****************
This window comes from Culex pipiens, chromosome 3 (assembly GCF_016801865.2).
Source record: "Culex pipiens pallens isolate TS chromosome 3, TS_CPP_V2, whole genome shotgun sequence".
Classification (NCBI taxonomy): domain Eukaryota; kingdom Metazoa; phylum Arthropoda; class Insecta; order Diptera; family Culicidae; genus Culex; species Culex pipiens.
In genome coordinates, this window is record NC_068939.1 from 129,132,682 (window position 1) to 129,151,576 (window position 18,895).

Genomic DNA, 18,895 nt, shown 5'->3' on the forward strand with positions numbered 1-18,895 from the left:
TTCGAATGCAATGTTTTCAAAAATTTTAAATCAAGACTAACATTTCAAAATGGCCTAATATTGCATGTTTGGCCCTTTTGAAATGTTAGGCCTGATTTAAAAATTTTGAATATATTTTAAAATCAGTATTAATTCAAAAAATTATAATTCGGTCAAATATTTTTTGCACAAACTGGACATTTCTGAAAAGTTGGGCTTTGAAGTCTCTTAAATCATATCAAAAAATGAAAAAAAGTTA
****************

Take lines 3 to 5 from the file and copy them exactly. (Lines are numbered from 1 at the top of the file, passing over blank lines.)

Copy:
Classification (NCBI taxonomy): domain Eukaryota; kingdom Metazoa; phylum Arthropoda; class Insecta; order Diptera; family Culicidae; genus Culex; species Culex pipiens.
In genome coordinates, this window is record NC_068939.1 from 129,132,682 (window position 1) to 129,151,576 (window position 18,895).

Genomic DNA, 18,895 nt, shown 5'->3' on the forward strand with positions numbered 1-18,895 from the left: